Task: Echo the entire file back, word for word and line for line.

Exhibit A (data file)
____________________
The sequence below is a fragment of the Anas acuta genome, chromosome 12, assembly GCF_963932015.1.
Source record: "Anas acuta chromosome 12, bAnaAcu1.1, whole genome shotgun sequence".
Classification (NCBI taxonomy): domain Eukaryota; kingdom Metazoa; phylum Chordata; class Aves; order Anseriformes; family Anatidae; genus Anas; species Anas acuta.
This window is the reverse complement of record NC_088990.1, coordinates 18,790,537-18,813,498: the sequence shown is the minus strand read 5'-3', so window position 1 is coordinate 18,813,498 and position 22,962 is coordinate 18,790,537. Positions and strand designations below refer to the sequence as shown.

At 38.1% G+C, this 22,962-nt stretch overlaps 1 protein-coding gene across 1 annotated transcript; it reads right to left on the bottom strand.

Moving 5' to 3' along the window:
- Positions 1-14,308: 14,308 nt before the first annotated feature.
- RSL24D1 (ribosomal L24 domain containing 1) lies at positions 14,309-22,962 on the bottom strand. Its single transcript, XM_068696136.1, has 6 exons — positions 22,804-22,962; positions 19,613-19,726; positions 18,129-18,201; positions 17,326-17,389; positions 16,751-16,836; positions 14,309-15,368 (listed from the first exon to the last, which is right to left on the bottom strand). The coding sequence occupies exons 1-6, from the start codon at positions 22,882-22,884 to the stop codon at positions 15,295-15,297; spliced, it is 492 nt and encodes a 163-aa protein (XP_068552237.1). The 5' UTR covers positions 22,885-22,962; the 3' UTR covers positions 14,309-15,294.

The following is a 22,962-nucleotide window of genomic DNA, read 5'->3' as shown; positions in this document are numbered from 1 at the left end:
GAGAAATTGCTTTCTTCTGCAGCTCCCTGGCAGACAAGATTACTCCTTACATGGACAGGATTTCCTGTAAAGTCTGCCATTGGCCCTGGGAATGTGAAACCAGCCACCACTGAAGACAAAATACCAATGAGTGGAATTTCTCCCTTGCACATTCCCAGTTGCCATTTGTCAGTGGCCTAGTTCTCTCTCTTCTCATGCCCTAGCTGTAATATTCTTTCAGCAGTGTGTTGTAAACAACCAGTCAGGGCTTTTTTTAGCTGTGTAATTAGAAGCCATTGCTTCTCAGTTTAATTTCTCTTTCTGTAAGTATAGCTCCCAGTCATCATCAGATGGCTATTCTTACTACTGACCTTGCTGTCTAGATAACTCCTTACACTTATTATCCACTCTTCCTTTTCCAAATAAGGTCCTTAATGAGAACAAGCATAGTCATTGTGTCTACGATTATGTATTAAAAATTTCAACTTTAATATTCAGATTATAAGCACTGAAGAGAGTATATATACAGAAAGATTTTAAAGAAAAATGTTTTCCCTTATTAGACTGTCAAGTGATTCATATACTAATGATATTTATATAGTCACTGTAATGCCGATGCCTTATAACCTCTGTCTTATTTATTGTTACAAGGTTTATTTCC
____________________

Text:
The sequence below is a fragment of the Anas acuta genome, chromosome 12, assembly GCF_963932015.1.
Source record: "Anas acuta chromosome 12, bAnaAcu1.1, whole genome shotgun sequence".
Classification (NCBI taxonomy): domain Eukaryota; kingdom Metazoa; phylum Chordata; class Aves; order Anseriformes; family Anatidae; genus Anas; species Anas acuta.
This window is the reverse complement of record NC_088990.1, coordinates 18,790,537-18,813,498: the sequence shown is the minus strand read 5'-3', so window position 1 is coordinate 18,813,498 and position 22,962 is coordinate 18,790,537. Positions and strand designations below refer to the sequence as shown.

At 38.1% G+C, this 22,962-nt stretch overlaps 1 protein-coding gene across 1 annotated transcript; it reads right to left on the bottom strand.

Moving 5' to 3' along the window:
- Positions 1-14,308: 14,308 nt before the first annotated feature.
- RSL24D1 (ribosomal L24 domain containing 1) lies at positions 14,309-22,962 on the bottom strand. Its single transcript, XM_068696136.1, has 6 exons — positions 22,804-22,962; positions 19,613-19,726; positions 18,129-18,201; positions 17,326-17,389; positions 16,751-16,836; positions 14,309-15,368 (listed from the first exon to the last, which is right to left on the bottom strand). The coding sequence occupies exons 1-6, from the start codon at positions 22,882-22,884 to the stop codon at positions 15,295-15,297; spliced, it is 492 nt and encodes a 163-aa protein (XP_068552237.1). The 5' UTR covers positions 22,885-22,962; the 3' UTR covers positions 14,309-15,294.

The following is a 22,962-nucleotide window of genomic DNA, read 5'->3' as shown; positions in this document are numbered from 1 at the left end:
GAGAAATTGCTTTCTTCTGCAGCTCCCTGGCAGACAAGATTACTCCTTACATGGACAGGATTTCCTGTAAAGTCTGCCATTGGCCCTGGGAATGTGAAACCAGCCACCACTGAAGACAAAATACCAATGAGTGGAATTTCTCCCTTGCACATTCCCAGTTGCCATTTGTCAGTGGCCTAGTTCTCTCTCTTCTCATGCCCTAGCTGTAATATTCTTTCAGCAGTGTGTTGTAAACAACCAGTCAGGGCTTTTTTTAGCTGTGTAATTAGAAGCCATTGCTTCTCAGTTTAATTTCTCTTTCTGTAAGTATAGCTCCCAGTCATCATCAGATGGCTATTCTTACTACTGACCTTGCTGTCTAGATAACTCCTTACACTTATTATCCACTCTTCCTTTTCCAAATAAGGTCCTTAATGAGAACAAGCATAGTCATTGTGTCTACGATTATGTATTAAAAATTTCAACTTTAATATTCAGATTATAAGCACTGAAGAGAGTATATATACAGAAAGATTTTAAAGAAAAATGTTTTCCCTTATTAGACTGTCAAGTGATTCATATACTAATGATATTTATATAGTCACTGTAATGCCGATGCCTTATAACCTCTGTCTTATTTATTGTTACAAGGTTTATTTCC